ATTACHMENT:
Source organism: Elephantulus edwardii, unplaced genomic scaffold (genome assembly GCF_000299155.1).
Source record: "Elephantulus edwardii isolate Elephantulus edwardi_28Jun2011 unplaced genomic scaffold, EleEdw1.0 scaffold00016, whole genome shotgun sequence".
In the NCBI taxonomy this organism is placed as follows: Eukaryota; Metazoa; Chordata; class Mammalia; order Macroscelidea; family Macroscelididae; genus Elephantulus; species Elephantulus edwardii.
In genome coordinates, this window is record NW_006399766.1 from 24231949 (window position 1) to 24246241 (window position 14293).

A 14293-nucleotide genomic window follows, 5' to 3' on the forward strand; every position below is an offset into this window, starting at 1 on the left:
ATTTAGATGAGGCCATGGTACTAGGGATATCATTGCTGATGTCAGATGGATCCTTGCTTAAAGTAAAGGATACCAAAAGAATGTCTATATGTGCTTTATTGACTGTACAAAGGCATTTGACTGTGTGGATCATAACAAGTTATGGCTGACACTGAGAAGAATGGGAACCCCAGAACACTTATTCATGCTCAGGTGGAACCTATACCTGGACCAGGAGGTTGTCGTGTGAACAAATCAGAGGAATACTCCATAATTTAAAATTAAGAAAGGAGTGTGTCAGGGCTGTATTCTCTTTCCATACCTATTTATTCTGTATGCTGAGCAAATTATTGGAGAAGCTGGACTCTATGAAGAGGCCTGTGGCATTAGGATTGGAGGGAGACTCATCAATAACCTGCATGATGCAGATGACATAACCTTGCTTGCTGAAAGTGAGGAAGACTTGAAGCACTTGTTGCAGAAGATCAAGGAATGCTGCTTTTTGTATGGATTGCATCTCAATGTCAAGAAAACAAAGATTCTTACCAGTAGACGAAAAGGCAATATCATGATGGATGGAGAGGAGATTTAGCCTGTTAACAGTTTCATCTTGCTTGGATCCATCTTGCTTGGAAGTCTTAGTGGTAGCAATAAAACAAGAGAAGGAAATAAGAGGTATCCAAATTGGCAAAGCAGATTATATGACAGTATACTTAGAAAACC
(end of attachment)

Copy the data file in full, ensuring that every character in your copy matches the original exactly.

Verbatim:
Source organism: Elephantulus edwardii, unplaced genomic scaffold (genome assembly GCF_000299155.1).
Source record: "Elephantulus edwardii isolate Elephantulus edwardi_28Jun2011 unplaced genomic scaffold, EleEdw1.0 scaffold00016, whole genome shotgun sequence".
In the NCBI taxonomy this organism is placed as follows: Eukaryota; Metazoa; Chordata; class Mammalia; order Macroscelidea; family Macroscelididae; genus Elephantulus; species Elephantulus edwardii.
In genome coordinates, this window is record NW_006399766.1 from 24231949 (window position 1) to 24246241 (window position 14293).

A 14293-nucleotide genomic window follows, 5' to 3' on the forward strand; every position below is an offset into this window, starting at 1 on the left:
ATTTAGATGAGGCCATGGTACTAGGGATATCATTGCTGATGTCAGATGGATCCTTGCTTAAAGTAAAGGATACCAAAAGAATGTCTATATGTGCTTTATTGACTGTACAAAGGCATTTGACTGTGTGGATCATAACAAGTTATGGCTGACACTGAGAAGAATGGGAACCCCAGAACACTTATTCATGCTCAGGTGGAACCTATACCTGGACCAGGAGGTTGTCGTGTGAACAAATCAGAGGAATACTCCATAATTTAAAATTAAGAAAGGAGTGTGTCAGGGCTGTATTCTCTTTCCATACCTATTTATTCTGTATGCTGAGCAAATTATTGGAGAAGCTGGACTCTATGAAGAGGCCTGTGGCATTAGGATTGGAGGGAGACTCATCAATAACCTGCATGATGCAGATGACATAACCTTGCTTGCTGAAAGTGAGGAAGACTTGAAGCACTTGTTGCAGAAGATCAAGGAATGCTGCTTTTTGTATGGATTGCATCTCAATGTCAAGAAAACAAAGATTCTTACCAGTAGACGAAAAGGCAATATCATGATGGATGGAGAGGAGATTTAGCCTGTTAACAGTTTCATCTTGCTTGGATCCATCTTGCTTGGAAGTCTTAGTGGTAGCAATAAAACAAGAGAAGGAAATAAGAGGTATCCAAATTGGCAAAGCAGATTATATGACAGTATACTTAGAAAACC